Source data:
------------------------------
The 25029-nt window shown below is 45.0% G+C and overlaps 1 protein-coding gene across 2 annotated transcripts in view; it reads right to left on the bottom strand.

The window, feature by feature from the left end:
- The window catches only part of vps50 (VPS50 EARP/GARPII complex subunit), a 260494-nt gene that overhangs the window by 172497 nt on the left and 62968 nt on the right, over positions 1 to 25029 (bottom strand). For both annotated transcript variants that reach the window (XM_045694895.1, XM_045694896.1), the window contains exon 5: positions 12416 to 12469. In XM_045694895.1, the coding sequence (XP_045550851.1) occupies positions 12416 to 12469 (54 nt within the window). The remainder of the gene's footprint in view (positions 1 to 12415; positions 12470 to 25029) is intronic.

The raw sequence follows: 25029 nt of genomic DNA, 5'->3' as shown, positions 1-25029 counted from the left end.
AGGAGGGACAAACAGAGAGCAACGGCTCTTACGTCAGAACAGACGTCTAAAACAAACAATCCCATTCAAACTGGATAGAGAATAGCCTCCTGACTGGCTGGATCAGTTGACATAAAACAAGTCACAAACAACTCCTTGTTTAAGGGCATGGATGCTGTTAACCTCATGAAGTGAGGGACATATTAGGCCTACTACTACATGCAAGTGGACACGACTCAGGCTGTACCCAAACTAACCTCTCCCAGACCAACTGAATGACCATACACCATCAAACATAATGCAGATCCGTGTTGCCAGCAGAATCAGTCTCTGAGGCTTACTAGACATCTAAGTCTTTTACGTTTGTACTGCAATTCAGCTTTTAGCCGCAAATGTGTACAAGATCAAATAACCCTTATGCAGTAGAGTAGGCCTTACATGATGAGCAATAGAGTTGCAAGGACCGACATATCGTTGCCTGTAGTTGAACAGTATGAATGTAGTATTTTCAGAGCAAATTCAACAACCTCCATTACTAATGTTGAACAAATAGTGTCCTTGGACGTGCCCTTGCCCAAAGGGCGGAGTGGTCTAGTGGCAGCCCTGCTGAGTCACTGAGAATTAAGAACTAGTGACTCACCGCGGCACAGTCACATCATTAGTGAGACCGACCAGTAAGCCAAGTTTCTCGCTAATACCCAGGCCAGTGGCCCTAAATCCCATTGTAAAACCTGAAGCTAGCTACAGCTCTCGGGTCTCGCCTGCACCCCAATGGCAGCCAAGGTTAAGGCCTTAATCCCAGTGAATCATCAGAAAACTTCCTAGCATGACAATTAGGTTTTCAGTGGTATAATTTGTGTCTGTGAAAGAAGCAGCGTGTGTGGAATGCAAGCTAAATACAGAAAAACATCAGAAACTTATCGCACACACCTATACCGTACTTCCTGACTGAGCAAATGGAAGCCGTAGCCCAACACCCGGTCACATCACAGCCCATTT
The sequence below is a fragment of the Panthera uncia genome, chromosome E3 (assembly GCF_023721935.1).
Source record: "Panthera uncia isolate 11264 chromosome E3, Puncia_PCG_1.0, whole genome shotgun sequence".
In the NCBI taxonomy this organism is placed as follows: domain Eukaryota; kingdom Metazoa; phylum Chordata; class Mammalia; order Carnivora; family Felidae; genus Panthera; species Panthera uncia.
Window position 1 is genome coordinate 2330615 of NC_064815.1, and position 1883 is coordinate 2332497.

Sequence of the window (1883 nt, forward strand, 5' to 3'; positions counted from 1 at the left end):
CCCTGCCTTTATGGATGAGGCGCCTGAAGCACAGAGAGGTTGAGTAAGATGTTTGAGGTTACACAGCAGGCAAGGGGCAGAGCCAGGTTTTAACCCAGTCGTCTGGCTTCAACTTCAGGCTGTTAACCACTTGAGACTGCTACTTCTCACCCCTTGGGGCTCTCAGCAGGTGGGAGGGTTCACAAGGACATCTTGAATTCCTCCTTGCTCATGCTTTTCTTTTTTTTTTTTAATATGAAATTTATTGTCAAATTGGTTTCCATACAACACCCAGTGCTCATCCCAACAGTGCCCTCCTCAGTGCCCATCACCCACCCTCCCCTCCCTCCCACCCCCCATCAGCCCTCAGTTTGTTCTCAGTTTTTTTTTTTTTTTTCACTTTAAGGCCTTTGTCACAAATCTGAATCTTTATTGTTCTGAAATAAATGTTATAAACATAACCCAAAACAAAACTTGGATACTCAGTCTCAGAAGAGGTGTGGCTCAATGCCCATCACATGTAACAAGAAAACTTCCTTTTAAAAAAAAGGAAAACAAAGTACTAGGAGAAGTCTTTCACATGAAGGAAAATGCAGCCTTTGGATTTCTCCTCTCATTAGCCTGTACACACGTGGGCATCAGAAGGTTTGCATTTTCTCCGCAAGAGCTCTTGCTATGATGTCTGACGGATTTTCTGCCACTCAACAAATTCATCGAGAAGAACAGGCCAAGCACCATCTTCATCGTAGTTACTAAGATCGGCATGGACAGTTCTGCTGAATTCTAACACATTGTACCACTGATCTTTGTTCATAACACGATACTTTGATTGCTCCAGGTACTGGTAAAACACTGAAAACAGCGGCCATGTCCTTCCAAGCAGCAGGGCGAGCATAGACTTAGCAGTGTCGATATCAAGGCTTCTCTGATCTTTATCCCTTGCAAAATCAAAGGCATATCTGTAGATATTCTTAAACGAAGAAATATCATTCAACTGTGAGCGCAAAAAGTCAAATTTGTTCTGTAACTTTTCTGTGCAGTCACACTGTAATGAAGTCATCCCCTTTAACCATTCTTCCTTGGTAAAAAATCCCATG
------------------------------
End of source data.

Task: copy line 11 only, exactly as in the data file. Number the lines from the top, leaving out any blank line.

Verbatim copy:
CCCTGCCTTTATGGATGAGGCGCCTGAAGCACAGAGAGGTTGAGTAAGATGTTTGAGGTTACACAGCAGGCAAGGGGCAGAGCCAGGTTTTAACCCAGTCGTCTGGCTTCAACTTCAGGCTGTTAACCACTTGAGACTGCTACTTCTCACCCCTTGGGGCTCTCAGCAGGTGGGAGGGTTCACAAGGACATCTTGAATTCCTCCTTGCTCATGCTTTTCTTTTTTTTTTTTAATATGAAATTTATTGTCAAATTGGTTTCCATACAACACCCAGTGCTCATCCCAACAGTGCCCTCCTCAGTGCCCATCACCCACCCTCCCCTCCCTCCCACCCCCCATCAGCCCTCAGTTTGTTCTCAGTTTTTTTTTTTTTTTTCACTTTAAGGCCTTTGTCACAAATCTGAATCTTTATTGTTCTGAAATAAATGTTATAAACATAACCCAAAACAAAACTTGGATACTCAGTCTCAGAAGAGGTGTGGCTCAATGCCCATCACATGTAACAAGAAAACTTCCTTTTAAAAAAAAGGAAAACAAAGTACTAGGAGAAGTCTTTCACATGAAGGAAAATGCAGCCTTTGGATTTCTCCTCTCATTAGCCTGTACACACGTGGGCATCAGAAGGTTTGCATTTTCTCCGCAAGAGCTCTTGCTATGATGTCTGACGGATTTTCTGCCACTCAACAAATTCATCGAGAAGAACAGGCCAAGCACCATCTTCATCGTAGTTACTAAGATCGGCATGGACAGTTCTGCTGAATTCTAACACATTGTACCACTGATCTTTGTTCATAACACGATACTTTGATTGCTCCAGGTACTGGTAAAACACTGAAAACAGCGGCCATGTCCTTCCAAGCAGCAGGGCGAGCATAGACTTAGCAGTGTCGATATCAAGGCTTCTCTGATCTTTATCCCTTGCAAAATCAAAGGCATATCTGTAGATATTCTTAAACGAAGAAATATCATTCAACTGTGAGCGCAAAAAGTCAAATTTGTTCTGTAACTTTTCTGTGCAGTCACACTGTAATGAAGTCATCCCCTTTAACCATTCTTCCTTGGTAAAAAATCCCATG